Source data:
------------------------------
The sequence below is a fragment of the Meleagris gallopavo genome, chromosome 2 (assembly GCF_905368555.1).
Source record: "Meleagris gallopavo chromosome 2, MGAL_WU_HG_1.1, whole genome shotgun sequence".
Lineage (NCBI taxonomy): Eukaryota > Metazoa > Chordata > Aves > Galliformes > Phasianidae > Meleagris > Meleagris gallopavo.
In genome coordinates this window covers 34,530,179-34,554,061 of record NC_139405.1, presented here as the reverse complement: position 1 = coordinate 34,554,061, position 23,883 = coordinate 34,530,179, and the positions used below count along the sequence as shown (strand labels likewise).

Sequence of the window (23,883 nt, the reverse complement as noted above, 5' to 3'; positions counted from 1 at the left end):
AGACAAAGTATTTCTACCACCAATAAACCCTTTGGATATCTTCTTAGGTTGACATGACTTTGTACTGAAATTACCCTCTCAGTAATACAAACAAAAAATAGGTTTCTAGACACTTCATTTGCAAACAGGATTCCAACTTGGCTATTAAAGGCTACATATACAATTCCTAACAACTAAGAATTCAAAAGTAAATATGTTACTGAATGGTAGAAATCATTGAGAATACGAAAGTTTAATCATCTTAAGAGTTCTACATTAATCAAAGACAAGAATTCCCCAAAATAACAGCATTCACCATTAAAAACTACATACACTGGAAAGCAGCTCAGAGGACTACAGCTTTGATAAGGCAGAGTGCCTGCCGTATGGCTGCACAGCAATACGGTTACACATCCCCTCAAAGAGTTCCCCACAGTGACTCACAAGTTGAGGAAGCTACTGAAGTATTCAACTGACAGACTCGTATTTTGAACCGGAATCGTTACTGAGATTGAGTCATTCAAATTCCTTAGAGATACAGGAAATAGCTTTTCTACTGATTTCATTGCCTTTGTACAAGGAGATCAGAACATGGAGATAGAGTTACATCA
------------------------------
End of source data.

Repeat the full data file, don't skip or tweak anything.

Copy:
The sequence below is a fragment of the Meleagris gallopavo genome, chromosome 2 (assembly GCF_905368555.1).
Source record: "Meleagris gallopavo chromosome 2, MGAL_WU_HG_1.1, whole genome shotgun sequence".
Lineage (NCBI taxonomy): Eukaryota > Metazoa > Chordata > Aves > Galliformes > Phasianidae > Meleagris > Meleagris gallopavo.
In genome coordinates this window covers 34,530,179-34,554,061 of record NC_139405.1, presented here as the reverse complement: position 1 = coordinate 34,554,061, position 23,883 = coordinate 34,530,179, and the positions used below count along the sequence as shown (strand labels likewise).

Sequence of the window (23,883 nt, the reverse complement as noted above, 5' to 3'; positions counted from 1 at the left end):
AGACAAAGTATTTCTACCACCAATAAACCCTTTGGATATCTTCTTAGGTTGACATGACTTTGTACTGAAATTACCCTCTCAGTAATACAAACAAAAAATAGGTTTCTAGACACTTCATTTGCAAACAGGATTCCAACTTGGCTATTAAAGGCTACATATACAATTCCTAACAACTAAGAATTCAAAAGTAAATATGTTACTGAATGGTAGAAATCATTGAGAATACGAAAGTTTAATCATCTTAAGAGTTCTACATTAATCAAAGACAAGAATTCCCCAAAATAACAGCATTCACCATTAAAAACTACATACACTGGAAAGCAGCTCAGAGGACTACAGCTTTGATAAGGCAGAGTGCCTGCCGTATGGCTGCACAGCAATACGGTTACACATCCCCTCAAAGAGTTCCCCACAGTGACTCACAAGTTGAGGAAGCTACTGAAGTATTCAACTGACAGACTCGTATTTTGAACCGGAATCGTTACTGAGATTGAGTCATTCAAATTCCTTAGAGATACAGGAAATAGCTTTTCTACTGATTTCATTGCCTTTGTACAAGGAGATCAGAACATGGAGATAGAGTTACATCA